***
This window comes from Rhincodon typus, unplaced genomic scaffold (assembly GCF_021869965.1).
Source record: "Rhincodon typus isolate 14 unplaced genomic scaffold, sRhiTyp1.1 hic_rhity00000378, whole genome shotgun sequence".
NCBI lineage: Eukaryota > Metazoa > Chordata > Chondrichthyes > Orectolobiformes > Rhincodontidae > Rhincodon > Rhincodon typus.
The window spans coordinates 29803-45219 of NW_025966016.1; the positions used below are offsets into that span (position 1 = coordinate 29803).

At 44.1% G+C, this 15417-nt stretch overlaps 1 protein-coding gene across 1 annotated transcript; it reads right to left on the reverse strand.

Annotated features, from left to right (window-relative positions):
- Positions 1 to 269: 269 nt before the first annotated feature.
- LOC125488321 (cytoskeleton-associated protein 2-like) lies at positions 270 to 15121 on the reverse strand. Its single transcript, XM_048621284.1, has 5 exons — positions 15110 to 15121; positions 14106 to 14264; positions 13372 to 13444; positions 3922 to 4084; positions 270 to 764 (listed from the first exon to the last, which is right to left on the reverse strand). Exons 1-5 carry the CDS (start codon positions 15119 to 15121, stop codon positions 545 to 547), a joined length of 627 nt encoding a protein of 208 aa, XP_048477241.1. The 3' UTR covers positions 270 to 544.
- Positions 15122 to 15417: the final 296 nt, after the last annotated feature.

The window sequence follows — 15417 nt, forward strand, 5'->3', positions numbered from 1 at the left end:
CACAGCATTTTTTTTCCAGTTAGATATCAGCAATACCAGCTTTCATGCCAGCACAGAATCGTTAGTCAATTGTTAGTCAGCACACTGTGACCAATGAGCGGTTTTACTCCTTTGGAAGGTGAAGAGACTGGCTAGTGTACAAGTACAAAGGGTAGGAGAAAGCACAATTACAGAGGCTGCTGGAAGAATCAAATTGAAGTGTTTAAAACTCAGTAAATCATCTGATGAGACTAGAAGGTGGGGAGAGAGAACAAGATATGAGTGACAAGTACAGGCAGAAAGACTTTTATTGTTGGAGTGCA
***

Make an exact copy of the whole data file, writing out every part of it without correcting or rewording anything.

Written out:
This window comes from Rhincodon typus, unplaced genomic scaffold (assembly GCF_021869965.1).
Source record: "Rhincodon typus isolate 14 unplaced genomic scaffold, sRhiTyp1.1 hic_rhity00000378, whole genome shotgun sequence".
NCBI lineage: Eukaryota > Metazoa > Chordata > Chondrichthyes > Orectolobiformes > Rhincodontidae > Rhincodon > Rhincodon typus.
The window spans coordinates 29803-45219 of NW_025966016.1; the positions used below are offsets into that span (position 1 = coordinate 29803).

At 44.1% G+C, this 15417-nt stretch overlaps 1 protein-coding gene across 1 annotated transcript; it reads right to left on the reverse strand.

Annotated features, from left to right (window-relative positions):
- Positions 1 to 269: 269 nt before the first annotated feature.
- LOC125488321 (cytoskeleton-associated protein 2-like) lies at positions 270 to 15121 on the reverse strand. Its single transcript, XM_048621284.1, has 5 exons — positions 15110 to 15121; positions 14106 to 14264; positions 13372 to 13444; positions 3922 to 4084; positions 270 to 764 (listed from the first exon to the last, which is right to left on the reverse strand). Exons 1-5 carry the CDS (start codon positions 15119 to 15121, stop codon positions 545 to 547), a joined length of 627 nt encoding a protein of 208 aa, XP_048477241.1. The 3' UTR covers positions 270 to 544.
- Positions 15122 to 15417: the final 296 nt, after the last annotated feature.

The window sequence follows — 15417 nt, forward strand, 5'->3', positions numbered from 1 at the left end:
CACAGCATTTTTTTTCCAGTTAGATATCAGCAATACCAGCTTTCATGCCAGCACAGAATCGTTAGTCAATTGTTAGTCAGCACACTGTGACCAATGAGCGGTTTTACTCCTTTGGAAGGTGAAGAGACTGGCTAGTGTACAAGTACAAAGGGTAGGAGAAAGCACAATTACAGAGGCTGCTGGAAGAATCAAATTGAAGTGTTTAAAACTCAGTAAATCATCTGATGAGACTAGAAGGTGGGGAGAGAGAACAAGATATGAGTGACAAGTACAGGCAGAAAGACTTTTATTGTTGGAGTGCA